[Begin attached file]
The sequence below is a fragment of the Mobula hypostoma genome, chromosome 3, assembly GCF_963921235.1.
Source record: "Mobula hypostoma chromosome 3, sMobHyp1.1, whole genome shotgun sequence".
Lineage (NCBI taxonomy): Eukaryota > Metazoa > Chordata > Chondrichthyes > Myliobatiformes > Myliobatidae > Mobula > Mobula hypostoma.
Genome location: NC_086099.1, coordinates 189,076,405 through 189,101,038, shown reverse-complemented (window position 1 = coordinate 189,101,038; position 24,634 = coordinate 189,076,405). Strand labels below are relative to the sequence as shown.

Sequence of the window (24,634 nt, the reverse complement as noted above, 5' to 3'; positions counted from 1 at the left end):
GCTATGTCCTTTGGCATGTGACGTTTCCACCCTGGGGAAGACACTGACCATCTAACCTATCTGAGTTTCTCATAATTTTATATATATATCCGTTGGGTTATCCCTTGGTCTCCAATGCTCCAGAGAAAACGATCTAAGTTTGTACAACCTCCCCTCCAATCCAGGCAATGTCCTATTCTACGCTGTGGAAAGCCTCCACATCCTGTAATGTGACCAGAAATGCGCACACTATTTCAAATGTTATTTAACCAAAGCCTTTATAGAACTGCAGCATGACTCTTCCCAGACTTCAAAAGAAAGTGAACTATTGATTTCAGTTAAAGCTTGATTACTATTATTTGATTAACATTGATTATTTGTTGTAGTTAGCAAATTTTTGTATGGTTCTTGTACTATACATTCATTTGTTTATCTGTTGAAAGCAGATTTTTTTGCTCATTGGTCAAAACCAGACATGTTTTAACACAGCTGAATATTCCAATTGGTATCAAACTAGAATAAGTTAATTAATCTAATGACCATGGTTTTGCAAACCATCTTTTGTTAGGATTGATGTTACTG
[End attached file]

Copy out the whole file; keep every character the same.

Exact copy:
The sequence below is a fragment of the Mobula hypostoma genome, chromosome 3, assembly GCF_963921235.1.
Source record: "Mobula hypostoma chromosome 3, sMobHyp1.1, whole genome shotgun sequence".
Lineage (NCBI taxonomy): Eukaryota > Metazoa > Chordata > Chondrichthyes > Myliobatiformes > Myliobatidae > Mobula > Mobula hypostoma.
Genome location: NC_086099.1, coordinates 189,076,405 through 189,101,038, shown reverse-complemented (window position 1 = coordinate 189,101,038; position 24,634 = coordinate 189,076,405). Strand labels below are relative to the sequence as shown.

Sequence of the window (24,634 nt, the reverse complement as noted above, 5' to 3'; positions counted from 1 at the left end):
GCTATGTCCTTTGGCATGTGACGTTTCCACCCTGGGGAAGACACTGACCATCTAACCTATCTGAGTTTCTCATAATTTTATATATATATCCGTTGGGTTATCCCTTGGTCTCCAATGCTCCAGAGAAAACGATCTAAGTTTGTACAACCTCCCCTCCAATCCAGGCAATGTCCTATTCTACGCTGTGGAAAGCCTCCACATCCTGTAATGTGACCAGAAATGCGCACACTATTTCAAATGTTATTTAACCAAAGCCTTTATAGAACTGCAGCATGACTCTTCCCAGACTTCAAAAGAAAGTGAACTATTGATTTCAGTTAAAGCTTGATTACTATTATTTGATTAACATTGATTATTTGTTGTAGTTAGCAAATTTTTGTATGGTTCTTGTACTATACATTCATTTGTTTATCTGTTGAAAGCAGATTTTTTTGCTCATTGGTCAAAACCAGACATGTTTTAACACAGCTGAATATTCCAATTGGTATCAAACTAGAATAAGTTAATTAATCTAATGACCATGGTTTTGCAAACCATCTTTTGTTAGGATTGATGTTACTG